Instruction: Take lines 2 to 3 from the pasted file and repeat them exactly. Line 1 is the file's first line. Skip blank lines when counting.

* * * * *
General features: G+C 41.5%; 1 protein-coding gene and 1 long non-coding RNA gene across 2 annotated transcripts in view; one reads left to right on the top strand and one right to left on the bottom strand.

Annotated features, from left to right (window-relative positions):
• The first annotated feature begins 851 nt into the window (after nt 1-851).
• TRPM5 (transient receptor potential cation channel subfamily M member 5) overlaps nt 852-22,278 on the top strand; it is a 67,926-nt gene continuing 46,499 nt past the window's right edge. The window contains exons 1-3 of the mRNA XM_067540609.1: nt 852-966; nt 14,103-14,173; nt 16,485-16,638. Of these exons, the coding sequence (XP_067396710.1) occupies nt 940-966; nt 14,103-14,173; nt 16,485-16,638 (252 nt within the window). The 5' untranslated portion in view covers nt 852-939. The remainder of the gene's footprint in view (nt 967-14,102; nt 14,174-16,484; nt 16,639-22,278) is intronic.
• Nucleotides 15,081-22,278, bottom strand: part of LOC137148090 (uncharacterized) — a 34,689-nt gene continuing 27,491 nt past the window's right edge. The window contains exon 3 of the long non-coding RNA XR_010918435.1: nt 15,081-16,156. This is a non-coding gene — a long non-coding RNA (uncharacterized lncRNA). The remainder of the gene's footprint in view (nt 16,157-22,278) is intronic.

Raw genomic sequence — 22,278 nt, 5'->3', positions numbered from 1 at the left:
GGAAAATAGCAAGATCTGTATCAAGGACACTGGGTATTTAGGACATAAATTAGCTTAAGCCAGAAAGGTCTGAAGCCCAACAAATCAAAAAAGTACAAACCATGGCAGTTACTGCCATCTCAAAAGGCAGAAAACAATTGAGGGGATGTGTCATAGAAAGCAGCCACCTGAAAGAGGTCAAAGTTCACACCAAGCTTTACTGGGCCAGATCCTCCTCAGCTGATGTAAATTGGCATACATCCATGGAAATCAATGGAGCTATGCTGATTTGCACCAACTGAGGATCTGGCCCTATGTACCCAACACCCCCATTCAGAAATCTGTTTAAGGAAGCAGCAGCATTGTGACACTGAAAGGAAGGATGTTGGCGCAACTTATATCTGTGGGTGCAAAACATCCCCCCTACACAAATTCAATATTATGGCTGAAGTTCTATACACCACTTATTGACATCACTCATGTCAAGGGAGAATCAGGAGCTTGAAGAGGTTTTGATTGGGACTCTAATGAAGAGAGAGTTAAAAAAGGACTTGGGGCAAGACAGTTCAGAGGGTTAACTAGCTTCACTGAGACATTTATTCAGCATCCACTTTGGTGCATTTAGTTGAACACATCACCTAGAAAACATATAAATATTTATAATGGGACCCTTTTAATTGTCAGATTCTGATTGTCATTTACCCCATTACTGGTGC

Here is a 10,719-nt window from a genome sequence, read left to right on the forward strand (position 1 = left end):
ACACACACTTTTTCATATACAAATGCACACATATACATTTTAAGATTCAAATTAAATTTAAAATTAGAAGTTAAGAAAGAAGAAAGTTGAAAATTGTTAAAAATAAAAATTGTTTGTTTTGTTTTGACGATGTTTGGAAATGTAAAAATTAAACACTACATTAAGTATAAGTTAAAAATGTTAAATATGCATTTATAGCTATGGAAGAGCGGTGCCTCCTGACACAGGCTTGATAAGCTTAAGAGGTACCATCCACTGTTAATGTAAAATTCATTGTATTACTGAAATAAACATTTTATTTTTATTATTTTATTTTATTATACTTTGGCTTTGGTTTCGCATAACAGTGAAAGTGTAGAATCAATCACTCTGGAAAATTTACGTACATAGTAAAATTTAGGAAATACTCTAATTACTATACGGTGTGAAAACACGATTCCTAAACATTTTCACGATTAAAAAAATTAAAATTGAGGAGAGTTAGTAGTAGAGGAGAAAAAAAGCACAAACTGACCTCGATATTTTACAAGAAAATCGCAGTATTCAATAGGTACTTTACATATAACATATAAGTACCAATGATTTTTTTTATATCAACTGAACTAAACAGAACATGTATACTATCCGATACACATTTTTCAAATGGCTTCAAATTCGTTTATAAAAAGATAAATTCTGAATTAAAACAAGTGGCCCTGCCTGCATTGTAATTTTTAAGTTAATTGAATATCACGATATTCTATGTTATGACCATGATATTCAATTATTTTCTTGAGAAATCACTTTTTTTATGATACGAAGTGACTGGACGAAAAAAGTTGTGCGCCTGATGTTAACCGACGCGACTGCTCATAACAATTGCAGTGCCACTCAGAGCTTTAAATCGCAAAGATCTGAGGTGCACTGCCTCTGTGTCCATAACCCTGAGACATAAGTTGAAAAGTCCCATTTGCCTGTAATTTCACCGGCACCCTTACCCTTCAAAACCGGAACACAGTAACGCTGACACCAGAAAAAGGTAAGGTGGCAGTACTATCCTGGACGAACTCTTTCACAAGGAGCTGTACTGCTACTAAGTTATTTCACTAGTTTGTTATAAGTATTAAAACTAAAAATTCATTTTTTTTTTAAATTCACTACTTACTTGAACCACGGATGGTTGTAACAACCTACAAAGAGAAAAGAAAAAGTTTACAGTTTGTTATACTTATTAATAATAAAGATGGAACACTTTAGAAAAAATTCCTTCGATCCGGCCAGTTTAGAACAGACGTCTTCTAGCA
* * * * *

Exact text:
Annotated features, from left to right (window-relative positions):
• The first annotated feature begins 851 nt into the window (after nt 1-851).